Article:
But if you can't do that (and it probably is not always easy) something that tells me you have taken the two minutes it takes to look at our website is useful. It can be a reference to the university's mission, or the student profile, or something. (I.e. "As a first generation college student, I'm eager to work with a student body as diverse as yours.") I'm always intrigued by ones that tell me about family in the area -- that answers the "will they come" question, but I actually find myself turned off by it.

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  9. Anonymous2:04 AM

    Here's a blog that deals with precisely these kind of issues - extremely informative for me when I was looking for a job:
    http://theprofessorisin.com/pearlsofwisdom/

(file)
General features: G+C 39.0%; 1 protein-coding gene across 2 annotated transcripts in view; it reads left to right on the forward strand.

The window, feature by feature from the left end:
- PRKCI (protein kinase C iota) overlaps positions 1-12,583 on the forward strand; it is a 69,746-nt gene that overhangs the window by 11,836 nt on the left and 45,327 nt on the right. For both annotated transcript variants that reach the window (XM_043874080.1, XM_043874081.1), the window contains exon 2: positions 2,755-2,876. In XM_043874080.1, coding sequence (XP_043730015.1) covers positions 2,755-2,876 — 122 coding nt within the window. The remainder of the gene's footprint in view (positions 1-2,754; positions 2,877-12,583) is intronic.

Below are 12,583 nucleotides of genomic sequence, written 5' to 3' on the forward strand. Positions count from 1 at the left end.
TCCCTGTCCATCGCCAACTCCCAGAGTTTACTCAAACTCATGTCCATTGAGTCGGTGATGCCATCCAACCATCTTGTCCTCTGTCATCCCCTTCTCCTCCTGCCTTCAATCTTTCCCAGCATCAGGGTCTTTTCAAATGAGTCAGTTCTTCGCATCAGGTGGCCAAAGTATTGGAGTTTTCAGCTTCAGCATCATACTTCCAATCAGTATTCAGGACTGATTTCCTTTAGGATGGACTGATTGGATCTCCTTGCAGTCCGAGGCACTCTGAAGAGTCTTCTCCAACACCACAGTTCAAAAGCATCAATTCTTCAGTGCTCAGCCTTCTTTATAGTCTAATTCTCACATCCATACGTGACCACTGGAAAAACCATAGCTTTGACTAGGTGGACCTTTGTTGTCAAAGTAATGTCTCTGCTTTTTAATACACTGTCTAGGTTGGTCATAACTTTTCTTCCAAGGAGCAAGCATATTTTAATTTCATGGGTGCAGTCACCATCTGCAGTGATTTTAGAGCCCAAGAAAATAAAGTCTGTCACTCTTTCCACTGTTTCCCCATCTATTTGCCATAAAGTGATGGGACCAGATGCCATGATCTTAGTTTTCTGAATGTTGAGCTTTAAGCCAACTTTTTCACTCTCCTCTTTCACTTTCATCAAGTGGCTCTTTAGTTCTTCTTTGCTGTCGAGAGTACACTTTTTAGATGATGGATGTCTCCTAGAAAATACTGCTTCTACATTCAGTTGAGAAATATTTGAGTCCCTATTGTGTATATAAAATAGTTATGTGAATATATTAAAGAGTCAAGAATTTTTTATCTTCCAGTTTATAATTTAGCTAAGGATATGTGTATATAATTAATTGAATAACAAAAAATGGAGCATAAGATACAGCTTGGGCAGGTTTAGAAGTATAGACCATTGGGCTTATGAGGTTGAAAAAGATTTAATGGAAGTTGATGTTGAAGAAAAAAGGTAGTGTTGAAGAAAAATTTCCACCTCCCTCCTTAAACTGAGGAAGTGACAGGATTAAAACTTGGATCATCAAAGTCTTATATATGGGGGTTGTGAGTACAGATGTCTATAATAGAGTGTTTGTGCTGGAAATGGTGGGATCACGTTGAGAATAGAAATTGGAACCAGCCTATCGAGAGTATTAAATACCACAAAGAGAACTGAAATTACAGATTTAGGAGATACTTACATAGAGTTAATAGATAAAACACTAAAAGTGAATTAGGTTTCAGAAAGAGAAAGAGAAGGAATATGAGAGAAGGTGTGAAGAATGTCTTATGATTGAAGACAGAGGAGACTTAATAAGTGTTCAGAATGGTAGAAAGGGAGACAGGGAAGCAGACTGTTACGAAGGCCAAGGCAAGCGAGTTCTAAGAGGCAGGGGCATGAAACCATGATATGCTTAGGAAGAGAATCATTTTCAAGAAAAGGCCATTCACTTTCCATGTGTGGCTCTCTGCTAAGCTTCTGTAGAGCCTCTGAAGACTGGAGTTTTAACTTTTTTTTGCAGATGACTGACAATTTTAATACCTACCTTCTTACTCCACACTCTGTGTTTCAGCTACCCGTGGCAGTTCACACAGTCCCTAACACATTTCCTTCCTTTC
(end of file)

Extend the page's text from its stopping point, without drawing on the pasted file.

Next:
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  10. To Fie's question:

    I think research and teaching should *always* be given equal weight; the question is how those paragraphs are oriented (e.g., for a teaching school, it's even more important to tie your research interests to your teaching, while for a fancy top-tier program, your teaching paragraphs should make clear your ability to teach doctoral students).

    But most institutions like to believe that their faculty are indeed doing research and have active research commitments. When in doubt, I'd put the research paragraphs first.

    I say this as someone who teaches at a regional state school with a 3/3 load, but in a department with faculty who routinely publish in the best journals and the top presses in their fields. We expect candidates who are experienced, committed, and thoughtful teachers, and we definitely want to hear about that--but we're rather offended when candidates peg us as "a teaching school" in the reductive way that term is often used. Soft-pedaling your research agenda can look patronizing or, worse, like you don't have one.

    But the department webpage and the faculty profiles will tell you a lot about a given department and how it sees itself.